U.S. Jobless Claims Data Push Gold Off 3-Week High

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Gold futures were trading lower in the North American market on Thursday, falling from a three-week high after government figures showed that the number of individuals who applied for unemployment benefits in the United States last week declined unexpectedly.

The Labor department said the number of people applying for jobless benefits dropped by 4,000 to 264,000 last week. Analysts were projecting jobless claims filing to grow by 2,000 to 270,000 from the previous week’s 268,000.

Meanwhile, the U.S. dollar bounced back on Thursday, after plummeting to five-week lows against competing major currencies.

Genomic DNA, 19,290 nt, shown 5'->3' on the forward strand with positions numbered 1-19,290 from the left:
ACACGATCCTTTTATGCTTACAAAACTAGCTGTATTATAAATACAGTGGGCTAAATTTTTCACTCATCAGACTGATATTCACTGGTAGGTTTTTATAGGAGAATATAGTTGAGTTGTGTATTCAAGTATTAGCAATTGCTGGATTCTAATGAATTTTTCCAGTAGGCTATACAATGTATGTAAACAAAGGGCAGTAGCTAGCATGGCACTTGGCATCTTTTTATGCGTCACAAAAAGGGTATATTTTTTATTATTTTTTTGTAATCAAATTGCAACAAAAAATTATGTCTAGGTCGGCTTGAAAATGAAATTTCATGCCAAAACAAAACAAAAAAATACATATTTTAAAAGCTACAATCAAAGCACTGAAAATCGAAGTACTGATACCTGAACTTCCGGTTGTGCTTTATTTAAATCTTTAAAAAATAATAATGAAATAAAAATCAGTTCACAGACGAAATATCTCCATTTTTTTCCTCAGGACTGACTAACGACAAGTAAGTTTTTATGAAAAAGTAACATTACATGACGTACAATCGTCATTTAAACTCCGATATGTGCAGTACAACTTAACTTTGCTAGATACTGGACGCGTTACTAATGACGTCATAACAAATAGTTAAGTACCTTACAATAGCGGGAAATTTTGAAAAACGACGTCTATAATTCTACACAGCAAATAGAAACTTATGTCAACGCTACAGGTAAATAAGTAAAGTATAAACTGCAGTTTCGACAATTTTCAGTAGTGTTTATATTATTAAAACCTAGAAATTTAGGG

The dollar index went up 0.3% to 93.87 after falling to 93.41 on Wednesday, a low last hit on May 6.

New York-traded gold for August delivery rallied to an intra day high of $1,269.00 a troy ounce, the highest since May 18. It was trading at $1,261.10 by or 8:37 AM eastern time, off $1.20, or 0.1%.

In the previous session, gold jumped $15.30, or 1.23%, amid falling odds of the Fed hiking interest rates in the near term.

Prices of the yellow metal have gone up nearly 4% so far this month, after giving up more than 6% in May, as investors reacted events that shifted the likelihood of the next U.S. rate increase.

Gold prices are particularly vulnerable to changes in U.S. interest rates, where a swift series of hikes makes gold less appealing to investors.

In related metals trading, silver futures for July delivery gained 3.0 cents, or 0.18%, to trade slightly higher at $17.01 a troy ounce during early trading in New York, while copper futures shed 3.8 cents, or 1.87%, to $2.023 a pound.

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